The unemployment law judge dismissed Gitís appeal for lack of jurisdiction.† Git appealed to respondent Commissioner of Economic Security.† A commissionerís representative concluded that the department lacked jurisdiction to decide Gitís appeal and affirmed the unemployment law judgeís decision.†


††††††††††† The commissionerís representativeís determination that the department lacks jurisdiction to consider an appeal is a question of law subject to de novo review.† Stottler v. Meyers Printing Co., 602 N.W.2d 916, 918 (Minn. App. 1999).

††††††††††† A determination of a benefit account shall be final unless the applicant files an appeal within 30 calendar days after the determination was sent.† Minn. Stat. ß 268.07, subd. 3a(a) (Supp. 1999).† The time limit for filing an appeal is ďabsolute and unambiguous.Ē† See Semanko v. Depít of Employment Servs., 309 Minn. 425, 430, 244 N.W.2d 663, 666 (1976).† The time limit begins running on the date the determination is mailed to the applicantís last known address and expires at the time provided by statute, regardless of whether the applicant actually receives the determination.† Smith v. Masterson Personnel, Inc., 483 N.W.2d 111, 112 (Minn. App. 1992).† The time limit for appealing should be strictly construed, regardless of mitigating circumstances, and an untimely appeal must be dismissed for lack of jurisdiction.† King v. University of Minn., 387 N.W.2d 675, 677 (Minn. App. 1986), review denied (Minn. Aug. 13, 1986).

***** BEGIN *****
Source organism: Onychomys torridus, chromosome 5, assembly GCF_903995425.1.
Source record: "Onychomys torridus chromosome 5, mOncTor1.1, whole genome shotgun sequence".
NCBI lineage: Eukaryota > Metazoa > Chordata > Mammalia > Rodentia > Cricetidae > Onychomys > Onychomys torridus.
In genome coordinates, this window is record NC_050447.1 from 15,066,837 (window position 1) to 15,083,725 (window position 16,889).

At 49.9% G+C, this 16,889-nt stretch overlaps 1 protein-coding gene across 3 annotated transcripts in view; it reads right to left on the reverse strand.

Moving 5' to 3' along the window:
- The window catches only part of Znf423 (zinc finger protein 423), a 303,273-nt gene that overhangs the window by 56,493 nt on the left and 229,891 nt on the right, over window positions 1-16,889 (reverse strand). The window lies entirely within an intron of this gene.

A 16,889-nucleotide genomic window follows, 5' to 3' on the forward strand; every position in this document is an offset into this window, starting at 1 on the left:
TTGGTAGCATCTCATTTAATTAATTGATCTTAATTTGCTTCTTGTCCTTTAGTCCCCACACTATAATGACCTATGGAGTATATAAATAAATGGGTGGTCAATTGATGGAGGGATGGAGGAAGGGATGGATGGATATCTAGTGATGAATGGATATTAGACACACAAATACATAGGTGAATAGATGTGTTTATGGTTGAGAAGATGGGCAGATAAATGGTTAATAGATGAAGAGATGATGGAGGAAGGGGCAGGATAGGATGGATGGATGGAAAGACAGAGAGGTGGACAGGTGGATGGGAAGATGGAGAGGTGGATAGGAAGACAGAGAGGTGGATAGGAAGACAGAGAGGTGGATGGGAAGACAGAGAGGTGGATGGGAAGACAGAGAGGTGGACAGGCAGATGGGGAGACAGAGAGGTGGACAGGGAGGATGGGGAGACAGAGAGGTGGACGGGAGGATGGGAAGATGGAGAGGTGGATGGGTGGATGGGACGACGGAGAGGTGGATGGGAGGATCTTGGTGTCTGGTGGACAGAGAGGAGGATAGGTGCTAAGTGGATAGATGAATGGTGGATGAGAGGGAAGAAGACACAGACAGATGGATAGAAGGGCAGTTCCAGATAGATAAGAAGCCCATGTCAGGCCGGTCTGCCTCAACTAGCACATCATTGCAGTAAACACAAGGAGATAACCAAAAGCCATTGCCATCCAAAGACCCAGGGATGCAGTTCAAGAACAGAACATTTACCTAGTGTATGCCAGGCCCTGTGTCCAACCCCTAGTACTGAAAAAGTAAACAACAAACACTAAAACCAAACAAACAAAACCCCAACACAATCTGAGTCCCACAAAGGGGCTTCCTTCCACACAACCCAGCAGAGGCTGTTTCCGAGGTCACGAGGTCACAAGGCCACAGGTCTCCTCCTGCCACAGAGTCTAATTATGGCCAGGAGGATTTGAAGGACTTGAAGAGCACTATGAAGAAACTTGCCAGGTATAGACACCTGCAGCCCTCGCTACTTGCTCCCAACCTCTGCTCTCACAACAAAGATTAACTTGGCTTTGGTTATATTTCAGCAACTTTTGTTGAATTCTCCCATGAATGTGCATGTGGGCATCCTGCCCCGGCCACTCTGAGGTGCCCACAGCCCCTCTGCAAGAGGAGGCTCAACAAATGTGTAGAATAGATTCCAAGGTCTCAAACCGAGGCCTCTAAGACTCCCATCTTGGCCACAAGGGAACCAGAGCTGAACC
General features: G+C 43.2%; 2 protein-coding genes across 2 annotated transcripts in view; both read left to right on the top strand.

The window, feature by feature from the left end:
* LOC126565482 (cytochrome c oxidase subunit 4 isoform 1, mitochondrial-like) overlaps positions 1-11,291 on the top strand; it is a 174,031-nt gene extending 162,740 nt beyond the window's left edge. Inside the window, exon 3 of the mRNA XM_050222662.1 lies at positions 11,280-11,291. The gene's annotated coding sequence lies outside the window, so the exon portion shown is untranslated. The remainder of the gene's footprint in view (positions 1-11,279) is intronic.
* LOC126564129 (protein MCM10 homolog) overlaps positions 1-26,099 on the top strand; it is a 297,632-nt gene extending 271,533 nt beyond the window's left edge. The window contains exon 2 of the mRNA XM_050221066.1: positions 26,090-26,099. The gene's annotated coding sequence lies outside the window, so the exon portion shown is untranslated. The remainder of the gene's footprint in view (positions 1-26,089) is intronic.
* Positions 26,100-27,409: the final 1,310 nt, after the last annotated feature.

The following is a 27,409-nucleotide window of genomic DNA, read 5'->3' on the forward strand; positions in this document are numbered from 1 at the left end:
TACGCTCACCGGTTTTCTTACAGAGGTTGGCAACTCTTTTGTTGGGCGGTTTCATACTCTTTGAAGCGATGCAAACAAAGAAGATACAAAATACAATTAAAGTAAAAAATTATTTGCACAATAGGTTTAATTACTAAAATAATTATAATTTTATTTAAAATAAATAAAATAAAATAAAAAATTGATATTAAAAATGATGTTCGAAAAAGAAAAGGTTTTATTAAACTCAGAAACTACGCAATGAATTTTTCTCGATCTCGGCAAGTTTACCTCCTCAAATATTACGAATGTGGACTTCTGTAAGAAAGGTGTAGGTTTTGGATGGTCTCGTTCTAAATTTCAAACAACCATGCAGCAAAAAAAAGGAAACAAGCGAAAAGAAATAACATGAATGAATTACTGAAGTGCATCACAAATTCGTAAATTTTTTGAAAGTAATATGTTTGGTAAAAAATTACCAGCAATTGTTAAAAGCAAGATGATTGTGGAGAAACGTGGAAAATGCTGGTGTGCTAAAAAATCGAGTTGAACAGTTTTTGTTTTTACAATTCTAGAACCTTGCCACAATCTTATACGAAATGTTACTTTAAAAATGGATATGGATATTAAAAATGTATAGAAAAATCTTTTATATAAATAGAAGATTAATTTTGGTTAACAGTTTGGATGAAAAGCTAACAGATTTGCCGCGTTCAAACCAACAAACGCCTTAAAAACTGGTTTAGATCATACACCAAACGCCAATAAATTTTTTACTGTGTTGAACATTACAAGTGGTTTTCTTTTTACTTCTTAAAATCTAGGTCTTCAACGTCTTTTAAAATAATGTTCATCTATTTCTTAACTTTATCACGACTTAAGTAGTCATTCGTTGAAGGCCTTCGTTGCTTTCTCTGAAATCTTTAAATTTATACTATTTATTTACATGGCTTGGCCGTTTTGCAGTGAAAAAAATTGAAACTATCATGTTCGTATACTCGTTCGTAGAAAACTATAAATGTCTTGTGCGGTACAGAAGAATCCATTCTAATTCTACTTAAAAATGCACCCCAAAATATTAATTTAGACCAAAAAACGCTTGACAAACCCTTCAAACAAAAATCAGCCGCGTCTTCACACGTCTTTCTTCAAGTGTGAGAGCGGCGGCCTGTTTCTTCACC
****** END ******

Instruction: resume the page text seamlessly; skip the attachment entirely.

††††††††††† Git does not dispute that the determination was sent to her correct address or that her appeal was untimely.† Instead, she argues that the department should be equitably estopped from dismissing her appeal because the delay in filing resulted from her efforts to obtain an official appeal form after a department employee told her that such a form existed.

The application of equitable estoppel is a question of law subject to de novo review.† State v. Ramirez, 597 N.W.2d 575, 577 (Minn. App. 1999).

To establish a claim of equitable estoppel against the government, [a party] must prove:† (a) the government made a misrepresentation of a material fact; (b) the government knew the representation was false; (c) the government intended that its representation be acted upon; (d) the [party] did not know the facts; and (e) the [party] relied upon the governmentís misrepresentation to their detriment.